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Why do so many talented Orthopedic leaders start promising new companies then later hit the wall?
I have noticed a pattern. After witnessing the birth of hundreds of orthopedic startups, I have come to the conclusion that it is way too easy to start a one-product company, and way too hard to grow one.
Let me explain.
Too Easy to Start
Today, it is just too easy to start an orthopedic company with a single new product. All you really need is one good product idea and built-in customers to get started.
At first, it’s all good. Starting a new company is exciting and intoxicating. The founder develops the new product, the patents are filed, outside suppliers do all the operations, you breeze through the FDA with a 510(k) clearance, and a few surgeon investors start implanting right away. Then, your surgeon investors convince a few of their peers to use the new device.
All your first surgeon customers are located in a few MSAs so sales support is convenient and you can shuffle the kits for surgeries. Margins are good. Your early funding gets you through the first year’s inventory build and the first few hires. You can taste the first break-even month. You are on your way!
Too Hard to Grow
Years later, you hit the growth wall.
Sales have plateaued. Many early adopter surgeons have moved on to other new devices. They have found new “shiny objects” to play with.
The product development pipeline has dried up. The second and third good products never materialized. Back to the drawing board. And of course, more new product development takes more capital.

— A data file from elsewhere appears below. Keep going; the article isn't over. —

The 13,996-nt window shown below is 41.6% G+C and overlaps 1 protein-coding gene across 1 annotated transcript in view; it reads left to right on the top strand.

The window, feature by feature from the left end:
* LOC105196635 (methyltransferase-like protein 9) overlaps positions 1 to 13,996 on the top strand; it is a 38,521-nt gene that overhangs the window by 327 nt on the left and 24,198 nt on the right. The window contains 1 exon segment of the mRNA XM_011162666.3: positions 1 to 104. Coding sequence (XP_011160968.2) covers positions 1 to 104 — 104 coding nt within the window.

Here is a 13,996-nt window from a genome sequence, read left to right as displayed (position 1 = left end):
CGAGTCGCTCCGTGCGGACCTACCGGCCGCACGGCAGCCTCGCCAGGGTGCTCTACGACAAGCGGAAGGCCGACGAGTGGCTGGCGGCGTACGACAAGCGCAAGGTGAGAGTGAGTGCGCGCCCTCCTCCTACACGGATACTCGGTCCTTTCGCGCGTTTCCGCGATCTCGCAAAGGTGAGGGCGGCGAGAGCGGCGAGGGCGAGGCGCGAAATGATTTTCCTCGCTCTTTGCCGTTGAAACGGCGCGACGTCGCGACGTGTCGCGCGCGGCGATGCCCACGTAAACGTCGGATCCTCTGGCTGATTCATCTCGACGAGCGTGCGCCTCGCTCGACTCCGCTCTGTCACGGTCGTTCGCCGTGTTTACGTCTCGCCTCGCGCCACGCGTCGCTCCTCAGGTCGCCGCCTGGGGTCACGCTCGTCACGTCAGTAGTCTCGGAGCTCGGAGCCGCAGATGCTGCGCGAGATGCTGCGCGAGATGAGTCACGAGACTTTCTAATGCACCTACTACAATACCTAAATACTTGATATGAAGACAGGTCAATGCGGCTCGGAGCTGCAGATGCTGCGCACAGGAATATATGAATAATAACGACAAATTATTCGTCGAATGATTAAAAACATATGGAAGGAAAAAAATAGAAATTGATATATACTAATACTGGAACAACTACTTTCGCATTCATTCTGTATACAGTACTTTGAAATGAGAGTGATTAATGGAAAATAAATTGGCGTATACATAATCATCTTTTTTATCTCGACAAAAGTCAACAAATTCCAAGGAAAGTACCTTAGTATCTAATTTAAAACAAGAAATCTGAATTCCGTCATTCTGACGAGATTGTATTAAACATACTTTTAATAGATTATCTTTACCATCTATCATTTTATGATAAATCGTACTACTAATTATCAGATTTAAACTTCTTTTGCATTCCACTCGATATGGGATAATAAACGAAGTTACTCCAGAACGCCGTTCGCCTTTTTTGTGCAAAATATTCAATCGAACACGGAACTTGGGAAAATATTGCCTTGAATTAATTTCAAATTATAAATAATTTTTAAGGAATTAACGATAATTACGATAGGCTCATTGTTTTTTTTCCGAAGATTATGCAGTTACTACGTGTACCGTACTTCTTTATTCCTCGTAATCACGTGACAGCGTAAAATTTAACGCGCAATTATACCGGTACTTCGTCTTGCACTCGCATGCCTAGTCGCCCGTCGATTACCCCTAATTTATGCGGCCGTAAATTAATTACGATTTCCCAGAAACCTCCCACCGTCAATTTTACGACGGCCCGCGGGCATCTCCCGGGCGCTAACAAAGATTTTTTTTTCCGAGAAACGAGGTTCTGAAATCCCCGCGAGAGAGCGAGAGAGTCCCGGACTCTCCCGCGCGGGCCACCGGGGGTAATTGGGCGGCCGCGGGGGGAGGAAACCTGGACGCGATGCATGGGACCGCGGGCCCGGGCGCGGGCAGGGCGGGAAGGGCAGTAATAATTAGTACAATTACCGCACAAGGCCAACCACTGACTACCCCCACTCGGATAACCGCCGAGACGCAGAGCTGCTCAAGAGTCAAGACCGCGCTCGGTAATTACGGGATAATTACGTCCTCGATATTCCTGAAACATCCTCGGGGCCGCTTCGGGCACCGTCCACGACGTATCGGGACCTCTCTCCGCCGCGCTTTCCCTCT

Finding new customers in new MSAs requires more capital. You have to offer high selling commissions in order to attract mindshare with the distributors because you only have one product in your bag. Margins suffer. Supporting more distributors requires more instrument kits which require more capital.
And by the way, it’s hard to attract new funding once your sales have gone flat.
All of these challenges start to box you in. You hit the growth wall.
Take Home Message
Don’t start a company around a single product idea unless it is a ground-breaking new category. You can certainly launch your company with one product, but you MUST have #2, #3 and #4 in the pipeline within the next 12/18 months. If you have to, swallow your pride and partner with another smaller company and combine your products.
We all remember these promising companies that started with a single promising product- Vertebron, Archus Orthopedics, Amedica, Disc Dynamics, Spinal Restoration, SpineWave, Distalock, FXDevices, Suspension Orthopaedic Solutions, TranS1, and Baxano.
Early advice before you start: